Despite IBM’s claim that Lotus Live is a true contender, in the eyes of most companies who are considering cloud-based applications Google Apps and Office 365 are the only games in town. Given Microsoft’s difficulties in achieving its SLA, it’s worth looking at the SLA record of its major competitor. And some interesting facts come into focus if you look at the information presented in the Google Enterprise blog.
First, in 2011 Google decided that they would exclude planned maintenance from the calculation of downtime. Scheduled maintenance has always been the get-out clause for services providers but now Google says that all downtime counts when they calculate SLA. Google further claims that they are the first major cloud provider to eliminate maintenance windows from their SLA. By comparison, the latest version of the Service Level Agreement for Microsoft Online Services (dated June 1, 2011 and available here) says that “Downtime means the total minutes in a month during which the aspects of a service specified … are unavailable, multiplied by the number of affected users, excluding (1) Scheduled Downtime…”
It seems that Google has created a competitive advantage in how it measures its SLA. However,counting scheduled downtime or not in the measurement of an SLA really doesn’t matter if real outages occur. In this respect, Google goes on to state that Gmail achieved an SLA of 99.984% in 2010 for both consumer and business users. In human terms this means that Gmail was unavailable for approximately seven minutes per month. I doubt that real-life people noticed the seven minutes as some of this time will have accumulated through glitches that occur for a few seconds at a time (the Internet, as we all know, is prone to glitches) and some of the time will probably have happened when users were asleep.
In fact, outages really only become bothersome when they last longer than the length of time it takes an average user to go and get a cup of coffee, or whatever is your beverage of choice. The logic here is that users will recognize that a problem is happening and put it down to their PC, local network, local IT, or something else and then go and get a drink. If the problem persists after they return refreshed and ready to work then they get annoyed. On the other hand, if service has been resumed then they are happy. The two outages suffered by Office 365 in August and September 2011 resulted in a total of circa 330 minutes downtime (if you were one of the users affected by both outages) demonstrates the unwanted attention and stress that flow from extended outages that fail my "is it time for a coffee" test. For those not close to a calculator, 330 minutes is equivalent to roughly 47 months of outage at the 99.984% level.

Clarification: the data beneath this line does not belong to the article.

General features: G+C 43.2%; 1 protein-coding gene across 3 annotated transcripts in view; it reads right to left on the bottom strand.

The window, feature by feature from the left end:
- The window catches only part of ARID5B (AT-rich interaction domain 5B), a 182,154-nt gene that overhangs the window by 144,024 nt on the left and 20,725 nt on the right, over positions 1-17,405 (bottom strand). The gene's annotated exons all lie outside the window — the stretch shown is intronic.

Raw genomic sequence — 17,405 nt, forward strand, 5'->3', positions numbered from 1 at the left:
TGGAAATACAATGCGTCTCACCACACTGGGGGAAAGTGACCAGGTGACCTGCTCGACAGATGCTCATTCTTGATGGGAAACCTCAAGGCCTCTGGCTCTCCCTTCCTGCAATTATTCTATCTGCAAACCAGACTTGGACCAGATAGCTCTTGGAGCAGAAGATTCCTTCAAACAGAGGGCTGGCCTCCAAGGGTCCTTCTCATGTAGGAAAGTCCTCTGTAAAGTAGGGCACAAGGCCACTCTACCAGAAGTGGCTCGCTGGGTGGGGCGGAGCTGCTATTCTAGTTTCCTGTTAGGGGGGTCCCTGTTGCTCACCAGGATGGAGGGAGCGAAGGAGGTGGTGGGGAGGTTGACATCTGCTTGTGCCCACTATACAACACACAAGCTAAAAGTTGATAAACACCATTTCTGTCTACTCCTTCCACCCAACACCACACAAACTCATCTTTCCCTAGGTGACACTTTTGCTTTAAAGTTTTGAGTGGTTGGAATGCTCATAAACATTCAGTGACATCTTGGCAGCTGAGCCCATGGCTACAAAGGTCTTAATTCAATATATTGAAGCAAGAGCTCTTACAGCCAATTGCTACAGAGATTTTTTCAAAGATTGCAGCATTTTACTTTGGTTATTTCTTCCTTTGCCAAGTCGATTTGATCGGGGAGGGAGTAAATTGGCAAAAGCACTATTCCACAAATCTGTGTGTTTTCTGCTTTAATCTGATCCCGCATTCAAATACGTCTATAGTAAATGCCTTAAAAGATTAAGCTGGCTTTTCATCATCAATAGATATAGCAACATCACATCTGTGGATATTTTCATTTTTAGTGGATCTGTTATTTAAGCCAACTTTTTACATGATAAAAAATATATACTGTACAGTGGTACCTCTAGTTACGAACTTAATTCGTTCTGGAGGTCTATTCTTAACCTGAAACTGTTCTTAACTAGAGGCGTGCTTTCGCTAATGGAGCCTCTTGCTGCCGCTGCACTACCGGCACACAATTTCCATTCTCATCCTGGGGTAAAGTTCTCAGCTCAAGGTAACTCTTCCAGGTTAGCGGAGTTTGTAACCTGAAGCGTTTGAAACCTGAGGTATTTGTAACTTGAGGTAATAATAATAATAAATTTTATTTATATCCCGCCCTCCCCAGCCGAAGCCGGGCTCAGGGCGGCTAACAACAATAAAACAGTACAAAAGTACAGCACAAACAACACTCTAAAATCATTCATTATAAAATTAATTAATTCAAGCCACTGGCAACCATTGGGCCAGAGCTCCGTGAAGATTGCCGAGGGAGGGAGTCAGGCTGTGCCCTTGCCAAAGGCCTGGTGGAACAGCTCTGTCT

Microsoft hopes that Office 365 will deliver better reliability than BPOS and that it won't have to refund users with the kind of 25% credits for monthly subscriptions that it's been forced to pay for the two incidents to date. Even though it's been off to a bad start, I think that Office 365 will prove to be much more reliable over the long term. And if it does, then Google won’t be able to point out salient points such as:
Comparable data for Microsoft BPOS® is unavailable, though their service notifications show 113 incidents in 2010: 74 unplanned outages, and 33 days with planned downtime.
I have not been through the BPOS data to validate Google’s claim but I imagine that they wouldn’t make such an assertion without covering themselves with chapter and verse.
In terms of 2011 performance, in a September 27 article about their new status dashboard for Google Apps, Google state that they achieved an SLA of 99.99% for Gmail in the first six months of the year, or about five minutes downtime per month. I assume that this is measured against their new SLA calculation including scheduled downtime so this is really a terrific performance.
Gmail isn’t perfect and it has its ups and downs too. The disappearing inbox syndrome suffered by some 20,000 users on 28 February 2011 (a software update was later blamed) is an example of where Google has run into choppy waters. However, you can’t argue that Google has set the pace for SLA delivery for cloud email and application suite services and that Office 365 has work to do to get close to Google’s record.
Cloud email still only occupies a small but growing portion of the overall market. Customer faith and trust that cloud-based solutions really work will increase over time as performance demonstrates the worth and reliably of the solutions allied to some of the attractive financial aspects that salespeople invariably focus upon. Office 365 has started poorly and Microsoft now has to focus on achieving its 99.9% SLA target for the last quarter of 2011, then the first six months of 2012, then for all of 2012, and on into the future. And once it has a truly unapproachable record of delivery, the other strengths of Office 365 such as class-leading clients, user familiarity with the Office applications, and the potential of SharePoint will make it an even fiercer competitor than it is today.